Using a cutting-edge technology known as electrical resistance heating (ERH), crews successfully removed 55,000 gallons of liquid coal tar from the site. With ERH, metal rods were installed in the ground which heated the soil up to 160 degrees Fahrenheit. The applied heat turned the coal tar into vapors and liquids that were captured in a specially designed system.
Using ERH technology offered many advantages including the fact that the coal tar did not have to be excavated, transported to, and buried in a landfill. It also allowed nearby downtown businesses to continue operating with minimal disturbance.
The ERH process proved highly effective. Once the process was completed, PG&E stabilized the treated soil with grout and is currently restoring the site for continued use as a parking lot.
The stabilization work at the site took place at night and on weekends in 2012 and 2013 to avoid inconveniencing on-site businesses. About half of the parking lot has remained open for daily use since the cleanup project began.
Further cleanup activities starting soon
PG&E and its contractors will soon begin the next phase of this project as soil and groundwater impacts at the remainder of the site are addressed. This work will concentrate on three additional areas of the former plant site, including the southern portion where there is an underground storage tank, the area near the neighboring Santa Rosa Creek, and the residual petroleum layer generally at the water table.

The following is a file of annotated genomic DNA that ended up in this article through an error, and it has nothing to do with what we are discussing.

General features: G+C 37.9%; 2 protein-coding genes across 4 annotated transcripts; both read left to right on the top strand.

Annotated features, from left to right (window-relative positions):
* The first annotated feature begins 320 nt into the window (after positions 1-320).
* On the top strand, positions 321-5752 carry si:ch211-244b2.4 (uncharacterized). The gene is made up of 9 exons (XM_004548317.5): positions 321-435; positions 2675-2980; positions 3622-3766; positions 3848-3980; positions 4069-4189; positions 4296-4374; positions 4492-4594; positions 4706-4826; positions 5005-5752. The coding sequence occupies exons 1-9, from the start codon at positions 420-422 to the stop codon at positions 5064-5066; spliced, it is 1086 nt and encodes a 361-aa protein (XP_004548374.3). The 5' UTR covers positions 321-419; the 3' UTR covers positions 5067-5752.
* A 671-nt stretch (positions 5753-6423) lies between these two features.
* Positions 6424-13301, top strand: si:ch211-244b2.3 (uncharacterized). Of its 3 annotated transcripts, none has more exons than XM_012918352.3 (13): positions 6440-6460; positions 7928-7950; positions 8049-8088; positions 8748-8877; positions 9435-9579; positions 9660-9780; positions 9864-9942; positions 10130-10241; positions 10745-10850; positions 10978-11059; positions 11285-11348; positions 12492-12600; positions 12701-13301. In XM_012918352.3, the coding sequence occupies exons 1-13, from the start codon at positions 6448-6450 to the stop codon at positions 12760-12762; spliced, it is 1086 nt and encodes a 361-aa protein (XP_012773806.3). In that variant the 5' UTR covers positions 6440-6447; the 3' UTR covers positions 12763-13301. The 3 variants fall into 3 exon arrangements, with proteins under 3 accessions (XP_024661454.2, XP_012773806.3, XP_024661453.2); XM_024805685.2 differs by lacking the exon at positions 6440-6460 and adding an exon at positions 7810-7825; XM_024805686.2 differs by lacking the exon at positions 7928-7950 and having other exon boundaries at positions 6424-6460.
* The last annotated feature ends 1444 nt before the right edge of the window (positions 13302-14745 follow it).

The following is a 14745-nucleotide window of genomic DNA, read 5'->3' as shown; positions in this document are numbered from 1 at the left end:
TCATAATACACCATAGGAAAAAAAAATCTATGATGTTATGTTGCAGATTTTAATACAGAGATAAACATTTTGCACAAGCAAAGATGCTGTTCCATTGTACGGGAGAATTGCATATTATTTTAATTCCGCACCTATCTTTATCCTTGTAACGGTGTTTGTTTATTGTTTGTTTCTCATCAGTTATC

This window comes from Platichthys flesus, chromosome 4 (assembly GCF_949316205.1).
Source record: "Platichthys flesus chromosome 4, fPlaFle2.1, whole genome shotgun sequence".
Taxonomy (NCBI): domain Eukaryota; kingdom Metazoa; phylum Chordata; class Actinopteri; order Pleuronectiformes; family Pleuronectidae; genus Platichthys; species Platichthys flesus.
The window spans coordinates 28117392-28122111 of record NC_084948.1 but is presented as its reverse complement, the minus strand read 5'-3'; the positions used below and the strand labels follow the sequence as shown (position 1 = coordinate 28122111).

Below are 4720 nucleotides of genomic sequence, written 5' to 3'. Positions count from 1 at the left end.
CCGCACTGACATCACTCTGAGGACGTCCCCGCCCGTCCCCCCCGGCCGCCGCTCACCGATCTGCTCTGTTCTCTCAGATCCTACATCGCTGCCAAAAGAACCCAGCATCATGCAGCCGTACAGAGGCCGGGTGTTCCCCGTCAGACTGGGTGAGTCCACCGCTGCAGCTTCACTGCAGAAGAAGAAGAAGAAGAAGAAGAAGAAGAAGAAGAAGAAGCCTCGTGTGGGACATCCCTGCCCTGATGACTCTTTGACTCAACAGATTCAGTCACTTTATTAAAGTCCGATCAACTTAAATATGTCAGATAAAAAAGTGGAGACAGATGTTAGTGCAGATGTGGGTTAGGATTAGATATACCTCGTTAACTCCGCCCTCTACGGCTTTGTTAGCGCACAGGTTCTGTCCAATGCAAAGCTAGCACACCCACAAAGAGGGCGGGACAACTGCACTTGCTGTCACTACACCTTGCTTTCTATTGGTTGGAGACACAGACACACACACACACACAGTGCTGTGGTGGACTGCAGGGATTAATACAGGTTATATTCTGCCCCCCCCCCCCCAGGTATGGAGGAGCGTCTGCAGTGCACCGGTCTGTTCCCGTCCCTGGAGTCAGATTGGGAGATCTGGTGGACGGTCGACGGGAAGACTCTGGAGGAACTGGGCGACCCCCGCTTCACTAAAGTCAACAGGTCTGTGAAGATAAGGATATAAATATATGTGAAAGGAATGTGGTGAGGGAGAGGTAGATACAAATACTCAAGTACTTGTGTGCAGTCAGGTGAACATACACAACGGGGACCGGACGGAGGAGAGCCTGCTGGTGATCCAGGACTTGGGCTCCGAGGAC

Groundwater monitoring at the site began in 1988 and is ongoing. The data do not indicate that impacted groundwater is migrating to Santa Rosa Creek.
In 2012, the Water Board approved a Feasibility Study that discusses plans to install an underground cut-off wall with a treatment zone along the Prince Memorial Greenway, adjacent to the Santa Rosa Creek to prevent any possible future migration of impacted groundwater.
The feasibility study identified the construction of a funnel and gate system as the preferred remedy. When the Feasibility Study was approved, it was assumed that construction of this system would take one construction season; however, additional engineering evaluations, property access concerns, and preliminary discussions with local government and resource agencies indicate that issues, including the presence of endangered species, could extend the construction schedule from one year to three years.
Seasonal rerouting of Santa Rosa Creek and partial closure of the Prince Memorial Greenway, a popular and scenic biking and walking trail, for as long as three years, makes a full re-evaluation of all options prudent before PG&E proceeds with the work.
“PG&E wants to be confident that the chosen option balances the need to provide long-term protection of the creek environment and endangered species with the needs of the property owners and the larger downtown community,” said Wilson.
PG&E is currently evaluating if there are other options that provide equivalent protection without the multi-year, large-scale, disruptive activities inherent with the funnel-and-gate construction. Options will be evaluated during 2013 and any alternate option would need to be approved by the Water Board as well as subject to permitting and a public processes.
Email Matt Nauman at email@example.com.